What happens in Japan stays in Japan?

Some say that despite Japan being the third largest economy in the world, what happens in Japan, usually stays in Japan. After the recent Tsunami, this seemed to be the case, initially.

However now that most of the countries industry has shut down, the effects are really being felt around the world. Why? Well, Japan is a major exporter of electrical and motorised goods – after all companies like Honda and Sony are based there.

A Busy Japanese Street - Representative of the Japanese EconomyOften the Japanese factories make some of the parts and then the final goods are assembled closer to where they are going to be sold. This is great as it increases capacity due to specialisation, but it does have it’s problems too.

Due to the Japanese parts of such businesses currently being shut down, the entire supply chain for such goods has ground to a halt, as nobody can get the parts they need out of Japan.

Around the world Japanese firms are shutting down their plants, due to a lack of parts. Toyota are actually now withdrawing their UK operations due to the Tsunami – among other things.

Japanese Car Logos

The logos of well known Japanese cars

Sony are in a similar situation, as their firm is considering a complete shut down for 2 weeks due to power shortages. No doubt other firms like Panasonic, Nissan and Fujitsu wont be far behind too.

It looks like the shifting of a few tectonic plates might have caused a lot more than a devastating earthquake and tsunami, but also a slowdown in the global tech industry – leading to a large loss of jobs worldwide 🙁

What are your views on this, will the world really struggle without Japan?

4 thoughts on “What happens in Japan stays in Japan?

  1. Hi, Christopher
    Here is my opinion. If we look at the history of japan, we can see that this country has managed to build one of the strongest economy in less than 50 years. Now practically all the world depends (or depended) on it (at least in the sphere of electronic devices). The Japanese people are people with some special mentality: they never panic (did you see any signs of panic or something like that?), they are tolerant, patient and, which is more important, hard working. They will manage to recover the economy in no time and very soon the plants will get spare parts and the production will continue. At least, I wish them do it.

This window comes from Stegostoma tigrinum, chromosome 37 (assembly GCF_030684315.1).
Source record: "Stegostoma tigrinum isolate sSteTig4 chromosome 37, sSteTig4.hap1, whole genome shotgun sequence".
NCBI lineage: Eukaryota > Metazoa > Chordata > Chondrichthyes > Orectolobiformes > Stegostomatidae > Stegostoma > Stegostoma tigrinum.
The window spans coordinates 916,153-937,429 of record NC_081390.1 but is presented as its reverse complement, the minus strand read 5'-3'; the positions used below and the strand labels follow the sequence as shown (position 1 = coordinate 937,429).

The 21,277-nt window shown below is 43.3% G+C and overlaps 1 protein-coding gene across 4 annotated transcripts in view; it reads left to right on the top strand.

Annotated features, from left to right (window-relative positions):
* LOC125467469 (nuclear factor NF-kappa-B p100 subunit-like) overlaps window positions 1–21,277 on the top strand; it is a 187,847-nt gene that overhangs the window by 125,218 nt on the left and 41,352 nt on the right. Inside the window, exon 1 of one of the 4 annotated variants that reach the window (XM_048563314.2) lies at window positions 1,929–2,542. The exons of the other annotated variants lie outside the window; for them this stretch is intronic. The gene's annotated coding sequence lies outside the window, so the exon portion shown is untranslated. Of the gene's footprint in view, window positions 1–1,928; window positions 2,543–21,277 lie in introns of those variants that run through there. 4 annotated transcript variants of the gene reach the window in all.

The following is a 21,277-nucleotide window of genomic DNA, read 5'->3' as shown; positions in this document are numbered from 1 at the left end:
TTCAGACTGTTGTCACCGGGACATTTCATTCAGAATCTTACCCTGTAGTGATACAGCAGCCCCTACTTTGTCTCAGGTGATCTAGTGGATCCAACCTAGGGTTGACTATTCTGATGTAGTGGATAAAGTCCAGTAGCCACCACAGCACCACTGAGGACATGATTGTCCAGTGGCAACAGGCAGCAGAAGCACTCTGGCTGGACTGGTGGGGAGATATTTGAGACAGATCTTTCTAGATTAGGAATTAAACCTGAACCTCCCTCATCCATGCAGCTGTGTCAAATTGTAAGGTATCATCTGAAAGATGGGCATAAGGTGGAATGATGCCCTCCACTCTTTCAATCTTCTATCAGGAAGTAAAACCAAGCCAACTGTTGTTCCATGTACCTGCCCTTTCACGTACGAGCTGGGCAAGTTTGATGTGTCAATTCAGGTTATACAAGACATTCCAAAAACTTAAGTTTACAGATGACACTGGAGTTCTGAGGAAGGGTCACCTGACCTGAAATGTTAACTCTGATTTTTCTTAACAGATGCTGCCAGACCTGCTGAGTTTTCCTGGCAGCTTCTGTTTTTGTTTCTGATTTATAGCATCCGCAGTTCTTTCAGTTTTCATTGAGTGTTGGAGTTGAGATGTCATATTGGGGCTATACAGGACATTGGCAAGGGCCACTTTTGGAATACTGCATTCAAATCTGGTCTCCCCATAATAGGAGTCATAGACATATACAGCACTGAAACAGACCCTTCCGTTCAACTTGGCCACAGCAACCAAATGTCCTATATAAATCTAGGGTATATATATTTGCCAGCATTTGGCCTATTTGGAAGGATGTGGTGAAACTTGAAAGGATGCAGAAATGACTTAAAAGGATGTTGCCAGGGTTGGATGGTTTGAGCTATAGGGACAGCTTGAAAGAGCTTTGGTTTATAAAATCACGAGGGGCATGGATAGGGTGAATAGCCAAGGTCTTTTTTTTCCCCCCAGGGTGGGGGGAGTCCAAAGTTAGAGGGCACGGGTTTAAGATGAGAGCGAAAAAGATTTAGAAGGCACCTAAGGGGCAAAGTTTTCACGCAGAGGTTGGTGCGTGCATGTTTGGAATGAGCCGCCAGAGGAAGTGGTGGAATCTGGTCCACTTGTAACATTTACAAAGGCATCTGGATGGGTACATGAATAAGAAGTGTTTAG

• Christopher (admin team)

      This is true Anna, the Japanese are extremely residual people. As you say they have a very strong economy, which has grown very rapidly in a short space of time.

      “They will manage to recover the economy in no time and very soon the plants will get spare parts and the production will continue. At least, I wish them do it.” – I am with you on that Anna, and I just think that most of the world probably is too!

      Thanks for the comment, it’s nice to see yet another new face!
      Christopher – Admin Team

  2. Yes, it important to remember that Japan does have a major impact on the world, you are very right Christopher. And for example the current fuel prices, would be even higher if Japan was taking in its usual amount of fuel. The Libyan crisis is keeping prices high but as Japans need for fuel is low at the moment it is keeping the prices stable.

    • Christopher (admin team)

      Very true Bhattman. As oil is such a demanded commodity, even though Libya supplies less than 2% of the worlds oil, the affect on prices would have been much bigger if it were to go 100% offline and Japan were to demand more oil.

      Thanks for the comment 🙂
      Christopher – Admin Team

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